- Get Help
- Inside Interval House
- Our Holistic Approach
- Take Action
- What can I do?
Ruth has been donating to Interval House for years. She started as a young feminist by donating books and clothing to the shelter. Later in life, when she tried to get out of her own marriage, which eventually did end, she gained more insight into why women might choose to stay in problematic relationships.
When a partner in a romantic relationship is controlling and possessive, it’s not charming or passionate—it’s a sign of abuse. And knowing when it’s time to “get away” can be a much more complex decision than many people realize.
When people meet Nisha they notice two things: she’s always smiling and she’s a very good listener. But for a while, Nisha was holding a lot inside.
She grew up in a family that believed in helping other people. Even simple things like opening the door or getting a coffee for someone. So when she started Women and Gender Studies in university, she decided to become a volunteer for a couple of hours a week at Interval House. At first it was part of a school project, but she found it meaningful and she wanted to continue.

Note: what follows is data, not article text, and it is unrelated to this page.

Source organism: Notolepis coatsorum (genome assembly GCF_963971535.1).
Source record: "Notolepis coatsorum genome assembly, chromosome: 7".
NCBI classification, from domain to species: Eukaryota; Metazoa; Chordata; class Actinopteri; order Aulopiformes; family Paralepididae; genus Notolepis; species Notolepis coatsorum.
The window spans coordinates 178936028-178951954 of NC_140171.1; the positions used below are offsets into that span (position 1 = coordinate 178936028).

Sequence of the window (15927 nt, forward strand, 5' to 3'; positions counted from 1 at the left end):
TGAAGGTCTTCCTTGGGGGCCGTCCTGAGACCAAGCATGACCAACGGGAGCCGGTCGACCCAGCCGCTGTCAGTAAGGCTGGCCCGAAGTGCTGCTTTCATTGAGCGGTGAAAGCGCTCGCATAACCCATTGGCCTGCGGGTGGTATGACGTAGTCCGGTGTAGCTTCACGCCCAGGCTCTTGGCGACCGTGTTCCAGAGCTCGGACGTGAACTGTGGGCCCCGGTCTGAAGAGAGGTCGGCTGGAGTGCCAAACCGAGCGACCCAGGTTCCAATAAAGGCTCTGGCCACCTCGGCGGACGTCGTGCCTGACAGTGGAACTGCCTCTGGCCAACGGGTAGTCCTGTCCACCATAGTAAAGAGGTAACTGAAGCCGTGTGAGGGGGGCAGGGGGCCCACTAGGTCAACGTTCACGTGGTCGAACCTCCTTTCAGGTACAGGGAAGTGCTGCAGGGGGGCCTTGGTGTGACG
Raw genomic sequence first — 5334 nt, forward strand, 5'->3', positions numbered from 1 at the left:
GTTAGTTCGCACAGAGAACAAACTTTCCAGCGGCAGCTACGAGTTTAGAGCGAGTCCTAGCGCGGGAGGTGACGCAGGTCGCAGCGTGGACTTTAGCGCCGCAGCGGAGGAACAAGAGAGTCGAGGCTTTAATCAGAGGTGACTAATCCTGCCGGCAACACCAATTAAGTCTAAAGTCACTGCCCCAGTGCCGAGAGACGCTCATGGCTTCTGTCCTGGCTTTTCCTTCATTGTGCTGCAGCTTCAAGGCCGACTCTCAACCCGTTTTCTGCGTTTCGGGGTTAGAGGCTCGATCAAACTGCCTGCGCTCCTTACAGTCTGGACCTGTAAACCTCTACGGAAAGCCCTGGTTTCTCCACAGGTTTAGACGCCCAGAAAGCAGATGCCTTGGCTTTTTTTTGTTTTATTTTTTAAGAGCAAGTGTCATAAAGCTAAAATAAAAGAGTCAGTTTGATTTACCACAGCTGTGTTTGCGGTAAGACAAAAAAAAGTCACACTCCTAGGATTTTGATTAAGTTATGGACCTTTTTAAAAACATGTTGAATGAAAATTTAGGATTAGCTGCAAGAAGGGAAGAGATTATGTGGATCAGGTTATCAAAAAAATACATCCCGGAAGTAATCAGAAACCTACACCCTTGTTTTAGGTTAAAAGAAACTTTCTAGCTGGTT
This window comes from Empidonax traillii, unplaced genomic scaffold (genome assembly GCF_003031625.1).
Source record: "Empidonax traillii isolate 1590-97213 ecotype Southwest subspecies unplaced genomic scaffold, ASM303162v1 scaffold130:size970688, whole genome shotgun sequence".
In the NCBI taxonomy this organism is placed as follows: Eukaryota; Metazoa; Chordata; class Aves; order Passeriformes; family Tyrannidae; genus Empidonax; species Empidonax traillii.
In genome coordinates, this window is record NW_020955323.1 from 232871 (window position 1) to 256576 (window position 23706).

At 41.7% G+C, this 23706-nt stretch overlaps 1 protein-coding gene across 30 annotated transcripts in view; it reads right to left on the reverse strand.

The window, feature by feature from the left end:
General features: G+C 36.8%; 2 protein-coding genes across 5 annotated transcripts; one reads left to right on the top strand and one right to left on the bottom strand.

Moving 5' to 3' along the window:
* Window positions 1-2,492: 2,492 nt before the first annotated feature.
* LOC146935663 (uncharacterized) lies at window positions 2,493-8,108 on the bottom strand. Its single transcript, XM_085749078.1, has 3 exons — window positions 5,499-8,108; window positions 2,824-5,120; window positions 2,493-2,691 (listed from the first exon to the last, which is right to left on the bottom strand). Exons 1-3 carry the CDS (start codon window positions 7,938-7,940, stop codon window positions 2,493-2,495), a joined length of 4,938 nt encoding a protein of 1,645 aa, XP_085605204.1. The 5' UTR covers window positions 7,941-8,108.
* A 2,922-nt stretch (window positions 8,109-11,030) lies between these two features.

“It's important to engage in hopeful practices. We expect so much of women who are trying to leave abusive relationships—that they should have hope for the future. We have to do our work with hope too. Donors have their own reasons for believing in hope. It affirms the women’s courage.”
– Lynn Zimmer, one of the 11 founders of Interval House
A small band of volunteers were committed to providing a crisis centre for women and chidlren who were fleeing abuse--they knew it needed to feel like a home. They put up a sign on a bulletin board asking women to help get something starts. With just a handful of committed supporters, Interval House opened in 1973 as the first shelter for abused women and their children in North America
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